You Know How They Have Shark Week?

Well here it’s rant week!

Ok, you’re right, I give. Rant week is every week when I’m at the keyboard.

I never thought I’d actually have to write a post about this, but certain recent events (New York City and its social dynamics being one of them) have got me thinking.

Men: women, romantically speaking, do not owe you anything. Zilch. Zero. That girl you took out to dinner? She doesn’t have to go out with you again. The girl you’ve been emailing or flirting with? When you get down to brass tacks and finally ask her out, she doesn’t have to say yes.

You know how, at a party, you generally get to ask for the girl’s number, and are allowed to vanish into the night with it, sometimes never to be seen again, and if the girl gets your work email and uses it to ask why you didn’t call, you can meet up with your friends for drinks and talk about how crazy she is? This is like that.

No one owes you any romantic engagement beyond what they have actually consented to. You consented to ask for the girl’s number; she consented to give it. You consented to ask her on a date; she may or may not consent to accompany you.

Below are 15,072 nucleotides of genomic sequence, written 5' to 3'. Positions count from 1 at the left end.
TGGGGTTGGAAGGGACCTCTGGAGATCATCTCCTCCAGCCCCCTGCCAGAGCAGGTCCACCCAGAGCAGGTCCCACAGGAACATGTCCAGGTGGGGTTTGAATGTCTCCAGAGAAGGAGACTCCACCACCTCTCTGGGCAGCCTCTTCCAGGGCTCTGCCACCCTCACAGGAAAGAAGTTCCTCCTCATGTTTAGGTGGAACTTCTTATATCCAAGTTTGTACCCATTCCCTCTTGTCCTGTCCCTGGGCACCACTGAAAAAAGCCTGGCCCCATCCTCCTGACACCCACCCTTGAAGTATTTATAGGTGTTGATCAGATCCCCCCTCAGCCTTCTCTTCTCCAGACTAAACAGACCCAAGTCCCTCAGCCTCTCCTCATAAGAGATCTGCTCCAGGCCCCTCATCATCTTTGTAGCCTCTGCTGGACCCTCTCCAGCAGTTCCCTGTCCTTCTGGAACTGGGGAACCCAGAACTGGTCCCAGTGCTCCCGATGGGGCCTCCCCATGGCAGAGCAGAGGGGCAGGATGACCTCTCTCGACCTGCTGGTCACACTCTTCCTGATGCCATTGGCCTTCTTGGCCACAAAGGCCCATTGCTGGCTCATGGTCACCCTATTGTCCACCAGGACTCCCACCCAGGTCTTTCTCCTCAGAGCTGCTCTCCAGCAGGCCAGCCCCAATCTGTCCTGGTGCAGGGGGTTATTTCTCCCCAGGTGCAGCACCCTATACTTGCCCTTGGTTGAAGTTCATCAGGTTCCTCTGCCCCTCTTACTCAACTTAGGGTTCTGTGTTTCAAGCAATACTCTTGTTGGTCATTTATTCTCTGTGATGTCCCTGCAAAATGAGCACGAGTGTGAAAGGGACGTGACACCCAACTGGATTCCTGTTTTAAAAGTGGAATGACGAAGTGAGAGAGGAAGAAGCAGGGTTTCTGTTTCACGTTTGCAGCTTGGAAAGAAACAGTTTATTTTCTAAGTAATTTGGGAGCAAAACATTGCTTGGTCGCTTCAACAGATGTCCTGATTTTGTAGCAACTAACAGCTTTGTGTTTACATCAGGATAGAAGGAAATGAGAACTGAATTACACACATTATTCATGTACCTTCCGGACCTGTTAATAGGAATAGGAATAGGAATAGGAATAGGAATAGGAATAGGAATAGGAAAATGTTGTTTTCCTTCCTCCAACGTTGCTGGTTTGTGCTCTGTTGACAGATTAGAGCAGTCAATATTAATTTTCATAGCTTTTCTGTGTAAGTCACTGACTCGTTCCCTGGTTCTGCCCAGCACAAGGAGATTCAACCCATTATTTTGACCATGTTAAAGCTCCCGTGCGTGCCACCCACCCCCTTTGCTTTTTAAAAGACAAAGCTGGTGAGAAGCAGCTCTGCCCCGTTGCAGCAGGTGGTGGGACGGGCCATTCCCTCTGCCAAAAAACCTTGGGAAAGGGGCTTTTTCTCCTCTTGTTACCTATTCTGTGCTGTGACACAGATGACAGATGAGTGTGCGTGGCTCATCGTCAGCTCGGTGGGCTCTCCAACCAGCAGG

And here, I know, for a certain sampling, is the real kicker–you don’t get to know her reasons. You don’t get to know if it’s logical, if it’s insulting, if it’s the most deathly soul-searching or the most unserious whim. You are not entitled to an explanation of her social or erotic choices.

Women, you do not have to explain your “No.” You do not have to say that your cat just died, that you just got out of a bad relationship, that you and your friend are wearing matching 90s floral print dresses because you’re lovers (ahem), that you’re slammed with work. You have to say these things as much as men have to write you apologetic emails explaining why they won’t be calling this week or ever. All you have to say is, “Thanks, but no thanks. Have a good day.”

And no, this does not make you a bitch. It does not make you mean. Mean is saying “No, because the way you chewed your food on our first date grossed me out so much that I couldn’t even pay attention to the heinous politics you were spouting.” Gratuitous explication of another’s failings is cruel; a polite no is just a polite no.